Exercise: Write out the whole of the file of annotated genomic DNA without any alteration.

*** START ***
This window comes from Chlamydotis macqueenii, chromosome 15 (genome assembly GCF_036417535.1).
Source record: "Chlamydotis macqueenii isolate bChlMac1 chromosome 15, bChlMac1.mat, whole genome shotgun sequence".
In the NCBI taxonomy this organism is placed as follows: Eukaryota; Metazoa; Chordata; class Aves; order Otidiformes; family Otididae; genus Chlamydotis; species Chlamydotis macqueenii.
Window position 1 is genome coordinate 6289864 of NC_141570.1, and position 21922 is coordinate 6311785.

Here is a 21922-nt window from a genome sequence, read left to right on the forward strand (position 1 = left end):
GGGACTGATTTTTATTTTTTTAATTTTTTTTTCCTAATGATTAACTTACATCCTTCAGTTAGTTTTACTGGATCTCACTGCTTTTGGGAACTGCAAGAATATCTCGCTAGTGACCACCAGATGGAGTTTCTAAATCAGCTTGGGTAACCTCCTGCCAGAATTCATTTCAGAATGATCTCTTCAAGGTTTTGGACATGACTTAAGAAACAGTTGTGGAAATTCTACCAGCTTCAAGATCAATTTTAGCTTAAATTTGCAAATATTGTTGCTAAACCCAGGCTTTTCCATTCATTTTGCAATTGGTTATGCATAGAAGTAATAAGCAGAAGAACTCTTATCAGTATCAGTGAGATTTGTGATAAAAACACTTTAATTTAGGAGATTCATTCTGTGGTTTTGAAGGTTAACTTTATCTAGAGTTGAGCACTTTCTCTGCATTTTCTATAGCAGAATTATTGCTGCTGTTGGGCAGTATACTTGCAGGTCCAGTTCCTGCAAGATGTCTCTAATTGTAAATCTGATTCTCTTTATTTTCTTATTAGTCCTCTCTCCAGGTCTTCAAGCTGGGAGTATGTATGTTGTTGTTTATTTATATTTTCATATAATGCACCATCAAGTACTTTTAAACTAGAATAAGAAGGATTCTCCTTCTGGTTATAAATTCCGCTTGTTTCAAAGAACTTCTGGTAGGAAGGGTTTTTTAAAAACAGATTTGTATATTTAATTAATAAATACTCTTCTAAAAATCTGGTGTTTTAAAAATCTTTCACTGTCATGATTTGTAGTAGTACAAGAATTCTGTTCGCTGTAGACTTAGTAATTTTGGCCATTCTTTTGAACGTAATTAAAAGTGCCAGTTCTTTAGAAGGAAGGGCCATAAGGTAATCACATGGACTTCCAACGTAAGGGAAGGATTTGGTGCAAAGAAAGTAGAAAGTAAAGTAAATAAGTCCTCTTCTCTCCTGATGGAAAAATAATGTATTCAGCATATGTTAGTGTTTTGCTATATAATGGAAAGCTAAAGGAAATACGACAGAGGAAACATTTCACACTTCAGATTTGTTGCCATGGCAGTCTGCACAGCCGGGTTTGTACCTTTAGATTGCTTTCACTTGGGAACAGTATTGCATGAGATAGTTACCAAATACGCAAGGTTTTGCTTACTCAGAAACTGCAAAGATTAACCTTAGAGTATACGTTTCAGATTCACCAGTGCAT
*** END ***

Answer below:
This window comes from Chlamydotis macqueenii, chromosome 15 (genome assembly GCF_036417535.1).
Source record: "Chlamydotis macqueenii isolate bChlMac1 chromosome 15, bChlMac1.mat, whole genome shotgun sequence".
In the NCBI taxonomy this organism is placed as follows: Eukaryota; Metazoa; Chordata; class Aves; order Otidiformes; family Otididae; genus Chlamydotis; species Chlamydotis macqueenii.
Window position 1 is genome coordinate 6289864 of NC_141570.1, and position 21922 is coordinate 6311785.

Here is a 21922-nt window from a genome sequence, read left to right on the forward strand (position 1 = left end):
GGGACTGATTTTTATTTTTTTAATTTTTTTTTCCTAATGATTAACTTACATCCTTCAGTTAGTTTTACTGGATCTCACTGCTTTTGGGAACTGCAAGAATATCTCGCTAGTGACCACCAGATGGAGTTTCTAAATCAGCTTGGGTAACCTCCTGCCAGAATTCATTTCAGAATGATCTCTTCAAGGTTTTGGACATGACTTAAGAAACAGTTGTGGAAATTCTACCAGCTTCAAGATCAATTTTAGCTTAAATTTGCAAATATTGTTGCTAAACCCAGGCTTTTCCATTCATTTTGCAATTGGTTATGCATAGAAGTAATAAGCAGAAGAACTCTTATCAGTATCAGTGAGATTTGTGATAAAAACACTTTAATTTAGGAGATTCATTCTGTGGTTTTGAAGGTTAACTTTATCTAGAGTTGAGCACTTTCTCTGCATTTTCTATAGCAGAATTATTGCTGCTGTTGGGCAGTATACTTGCAGGTCCAGTTCCTGCAAGATGTCTCTAATTGTAAATCTGATTCTCTTTATTTTCTTATTAGTCCTCTCTCCAGGTCTTCAAGCTGGGAGTATGTATGTTGTTGTTTATTTATATTTTCATATAATGCACCATCAAGTACTTTTAAACTAGAATAAGAAGGATTCTCCTTCTGGTTATAAATTCCGCTTGTTTCAAAGAACTTCTGGTAGGAAGGGTTTTTTAAAAACAGATTTGTATATTTAATTAATAAATACTCTTCTAAAAATCTGGTGTTTTAAAAATCTTTCACTGTCATGATTTGTAGTAGTACAAGAATTCTGTTCGCTGTAGACTTAGTAATTTTGGCCATTCTTTTGAACGTAATTAAAAGTGCCAGTTCTTTAGAAGGAAGGGCCATAAGGTAATCACATGGACTTCCAACGTAAGGGAAGGATTTGGTGCAAAGAAAGTAGAAAGTAAAGTAAATAAGTCCTCTTCTCTCCTGATGGAAAAATAATGTATTCAGCATATGTTAGTGTTTTGCTATATAATGGAAAGCTAAAGGAAATACGACAGAGGAAACATTTCACACTTCAGATTTGTTGCCATGGCAGTCTGCACAGCCGGGTTTGTACCTTTAGATTGCTTTCACTTGGGAACAGTATTGCATGAGATAGTTACCAAATACGCAAGGTTTTGCTTACTCAGAAACTGCAAAGATTAACCTTAGAGTATACGTTTCAGATTCACCAGTGCAT